Publication

Article Metrics

Citations


Online attention

Biogeochemical cycling of 99Tc in alkaline sediments

DOI: 10.1021/acs.est.1c04416 DOI Help

Authors: Adam J. Williamson (The University of Manchester; CENBG-Équipe Radioactivité et Environnement, UMR 5797, CNRS-IN2P3/Université de Bordeaux) , Jonathan R. Lloyd (The University of Manchester) , Christopher Boothman (The University of Manchester) , Gareth T. W. Law (The University of Helsinki) , Samuel Shaw (The University of Manchester) , Joe S. Small (The University of Manchester; National Nuclear Laboratory) , Gianni F. Vettese (The University of Manchester) , Heather A. Williams (Manchester Royal Infirmary) , Katherine Morris (The University of Manchester)
Co-authored by industrial partner: No

Type: Journal Paper
Journal: Environmental Science & Technology , VOL 14

State: Published (Approved)
Published: November 2021
Diamond Proposal Number(s): 7367 , 7593

Abstract: 99Tc will be present in significant quantities in radioactive wastes including intermediate-level waste (ILW). The internationally favored concept for disposing of higher activity radioactive wastes including ILW is via deep geological disposal in an underground engineered facility located ∼200–1000 m deep. Typically, in the deep geological disposal environment, the subsurface will be saturated, cement will be used extensively as an engineering material, and iron will be ubiquitous. This means that understanding Tc biogeochemistry in high pH, cementitious environments is important to underpin safety case development. Here, alkaline sediment microcosms (pH 10) were incubated under anoxic conditions under “no added Fe(III)” and “with added Fe(III)” conditions (added as ferrihydrite) at three Tc concentrations (10–11, 10–6, and 10–4 mol L–1). In the 10–6 mol L–1 Tc experiments with no added Fe(III), ∼35% Tc(VII) removal occurred during bioreduction. Solvent extraction of the residual solution phase indicated that ∼75% of Tc was present as Tc(IV), potentially as colloids. In both biologically active and sterile control experiments with added Fe(III), Fe(II) formed during bioreduction and >90% Tc was removed from the solution, most likely due to abiotic reduction mediated by Fe(II). X-ray absorption spectroscopy (XAS) showed that in bioreduced sediments, Tc was present as hydrous TcO2-like phases, with some evidence for an Fe association. When reduced sediments with added Fe(III) were air oxidized, there was a significant loss of Fe(II) over 1 month (∼50%), yet this was coupled to only modest Tc remobilization (∼25%). Here, XAS analysis suggested that with air oxidation, partial incorporation of Tc(IV) into newly forming Fe oxyhydr(oxide) minerals may be occurring. These data suggest that in Fe-rich, alkaline environments, biologically mediated processes may limit Tc mobility.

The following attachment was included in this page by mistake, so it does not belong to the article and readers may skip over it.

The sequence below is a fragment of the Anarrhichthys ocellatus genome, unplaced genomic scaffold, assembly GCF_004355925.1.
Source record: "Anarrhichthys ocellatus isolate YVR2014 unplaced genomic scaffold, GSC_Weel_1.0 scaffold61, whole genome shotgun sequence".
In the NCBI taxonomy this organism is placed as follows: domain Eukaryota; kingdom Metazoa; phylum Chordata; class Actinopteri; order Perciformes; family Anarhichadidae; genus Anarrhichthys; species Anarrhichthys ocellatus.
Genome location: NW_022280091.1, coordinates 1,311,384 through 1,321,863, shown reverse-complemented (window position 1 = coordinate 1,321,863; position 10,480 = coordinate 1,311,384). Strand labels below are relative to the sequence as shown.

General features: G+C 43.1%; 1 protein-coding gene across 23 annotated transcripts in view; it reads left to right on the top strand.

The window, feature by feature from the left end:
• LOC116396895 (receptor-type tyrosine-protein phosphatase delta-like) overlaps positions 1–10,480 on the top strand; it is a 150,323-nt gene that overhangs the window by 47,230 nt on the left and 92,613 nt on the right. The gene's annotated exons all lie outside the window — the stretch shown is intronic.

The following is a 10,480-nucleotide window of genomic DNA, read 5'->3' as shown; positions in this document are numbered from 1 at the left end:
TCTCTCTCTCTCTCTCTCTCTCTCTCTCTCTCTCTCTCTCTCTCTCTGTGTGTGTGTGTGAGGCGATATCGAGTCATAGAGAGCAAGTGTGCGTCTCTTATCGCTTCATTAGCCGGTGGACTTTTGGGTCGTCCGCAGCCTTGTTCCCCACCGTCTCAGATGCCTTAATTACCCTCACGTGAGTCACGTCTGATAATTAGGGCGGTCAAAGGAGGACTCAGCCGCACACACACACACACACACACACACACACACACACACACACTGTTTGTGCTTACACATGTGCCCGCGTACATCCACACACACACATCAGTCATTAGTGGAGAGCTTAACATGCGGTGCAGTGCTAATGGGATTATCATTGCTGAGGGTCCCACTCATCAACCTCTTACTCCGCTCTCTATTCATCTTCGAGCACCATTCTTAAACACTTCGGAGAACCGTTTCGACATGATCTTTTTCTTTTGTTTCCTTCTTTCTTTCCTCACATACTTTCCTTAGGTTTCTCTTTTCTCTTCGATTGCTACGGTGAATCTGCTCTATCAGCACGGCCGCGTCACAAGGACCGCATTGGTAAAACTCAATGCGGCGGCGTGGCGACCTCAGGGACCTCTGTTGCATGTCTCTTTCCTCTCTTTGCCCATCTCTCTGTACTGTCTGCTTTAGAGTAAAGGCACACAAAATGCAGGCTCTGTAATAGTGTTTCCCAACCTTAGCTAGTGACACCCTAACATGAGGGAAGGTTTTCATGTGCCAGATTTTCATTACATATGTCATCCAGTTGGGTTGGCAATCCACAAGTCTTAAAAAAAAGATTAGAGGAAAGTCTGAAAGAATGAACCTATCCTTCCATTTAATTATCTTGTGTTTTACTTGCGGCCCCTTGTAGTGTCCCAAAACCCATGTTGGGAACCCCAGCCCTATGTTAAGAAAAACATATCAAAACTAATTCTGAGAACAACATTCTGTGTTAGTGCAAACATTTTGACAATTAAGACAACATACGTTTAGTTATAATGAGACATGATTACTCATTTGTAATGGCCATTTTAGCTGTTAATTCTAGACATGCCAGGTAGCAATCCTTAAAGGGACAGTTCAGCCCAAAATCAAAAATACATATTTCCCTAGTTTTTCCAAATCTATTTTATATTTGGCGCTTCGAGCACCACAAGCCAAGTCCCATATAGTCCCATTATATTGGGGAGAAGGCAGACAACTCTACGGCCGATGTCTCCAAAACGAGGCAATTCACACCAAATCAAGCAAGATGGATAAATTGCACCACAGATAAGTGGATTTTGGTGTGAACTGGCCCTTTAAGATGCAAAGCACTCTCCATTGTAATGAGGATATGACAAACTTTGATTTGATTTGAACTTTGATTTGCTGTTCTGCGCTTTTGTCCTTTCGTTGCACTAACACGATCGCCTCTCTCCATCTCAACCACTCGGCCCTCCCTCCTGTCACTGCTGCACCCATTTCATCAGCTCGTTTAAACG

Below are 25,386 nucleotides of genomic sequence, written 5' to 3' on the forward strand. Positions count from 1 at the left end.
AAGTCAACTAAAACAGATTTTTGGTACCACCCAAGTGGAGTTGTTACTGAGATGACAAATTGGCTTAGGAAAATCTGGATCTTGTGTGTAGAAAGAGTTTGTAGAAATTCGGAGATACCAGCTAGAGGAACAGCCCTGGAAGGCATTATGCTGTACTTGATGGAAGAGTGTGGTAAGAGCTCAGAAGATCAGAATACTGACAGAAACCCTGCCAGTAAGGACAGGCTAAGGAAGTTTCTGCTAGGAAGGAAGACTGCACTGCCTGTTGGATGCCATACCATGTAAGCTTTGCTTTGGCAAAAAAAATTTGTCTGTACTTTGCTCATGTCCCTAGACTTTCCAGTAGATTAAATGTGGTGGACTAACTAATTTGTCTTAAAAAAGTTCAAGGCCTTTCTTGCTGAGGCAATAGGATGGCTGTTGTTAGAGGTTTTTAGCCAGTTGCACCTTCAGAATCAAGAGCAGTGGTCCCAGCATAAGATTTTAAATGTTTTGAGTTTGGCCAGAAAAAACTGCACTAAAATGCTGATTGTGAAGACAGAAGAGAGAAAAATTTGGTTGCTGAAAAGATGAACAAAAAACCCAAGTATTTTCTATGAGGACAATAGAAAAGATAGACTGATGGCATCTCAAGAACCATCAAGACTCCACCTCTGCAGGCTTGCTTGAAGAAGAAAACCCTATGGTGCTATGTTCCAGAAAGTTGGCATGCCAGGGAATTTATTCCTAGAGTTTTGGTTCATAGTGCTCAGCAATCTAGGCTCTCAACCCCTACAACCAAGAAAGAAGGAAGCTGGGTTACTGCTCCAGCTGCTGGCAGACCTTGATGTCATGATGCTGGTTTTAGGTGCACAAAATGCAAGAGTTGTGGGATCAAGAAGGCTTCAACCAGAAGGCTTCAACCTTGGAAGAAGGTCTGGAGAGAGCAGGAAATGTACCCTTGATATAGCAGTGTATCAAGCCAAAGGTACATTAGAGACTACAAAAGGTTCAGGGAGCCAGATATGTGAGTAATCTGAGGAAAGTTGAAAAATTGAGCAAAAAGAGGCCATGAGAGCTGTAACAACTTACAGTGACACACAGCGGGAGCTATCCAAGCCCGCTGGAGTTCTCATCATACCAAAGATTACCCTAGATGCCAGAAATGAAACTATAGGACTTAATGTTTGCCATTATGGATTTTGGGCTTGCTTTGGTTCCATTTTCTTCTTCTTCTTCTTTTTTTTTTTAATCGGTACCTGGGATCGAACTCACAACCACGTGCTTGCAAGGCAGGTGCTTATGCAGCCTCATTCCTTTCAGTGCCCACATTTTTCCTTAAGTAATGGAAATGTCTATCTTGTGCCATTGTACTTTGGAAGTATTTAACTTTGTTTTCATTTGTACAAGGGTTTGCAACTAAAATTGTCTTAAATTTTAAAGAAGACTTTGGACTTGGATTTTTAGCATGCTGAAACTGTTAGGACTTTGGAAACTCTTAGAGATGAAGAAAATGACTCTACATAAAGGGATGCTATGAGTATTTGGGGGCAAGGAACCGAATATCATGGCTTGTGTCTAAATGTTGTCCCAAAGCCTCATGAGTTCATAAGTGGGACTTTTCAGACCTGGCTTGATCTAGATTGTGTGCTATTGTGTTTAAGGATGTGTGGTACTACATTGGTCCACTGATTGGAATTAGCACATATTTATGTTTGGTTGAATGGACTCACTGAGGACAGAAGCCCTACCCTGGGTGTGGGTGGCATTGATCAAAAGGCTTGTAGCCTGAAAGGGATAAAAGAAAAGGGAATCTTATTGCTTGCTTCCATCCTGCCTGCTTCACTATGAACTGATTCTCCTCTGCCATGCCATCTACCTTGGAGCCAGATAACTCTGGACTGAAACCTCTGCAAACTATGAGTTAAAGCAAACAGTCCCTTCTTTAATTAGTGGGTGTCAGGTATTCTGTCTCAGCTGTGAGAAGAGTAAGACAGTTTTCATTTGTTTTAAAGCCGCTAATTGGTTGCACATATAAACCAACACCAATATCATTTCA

Journal Keywords: technetium; geological disposal; elevated pH; iron(II); bioreduction; reoxidation; incorporation

Diamond Keywords: Bioremediation

Subject Areas: Earth Science, Chemistry, Materials


Instruments: B18-Core EXAFS

Added On: 29/11/2021 09:00

Discipline Tags:

Earth Sciences & Environment Radioactive Materials Materials Science Nuclear Waste Geology Geochemistry

Technical Tags:

Spectroscopy X-ray Absorption Spectroscopy (XAS) Extended X-ray Absorption Fine Structure (EXAFS) X-ray Absorption Near Edge Structure (XANES)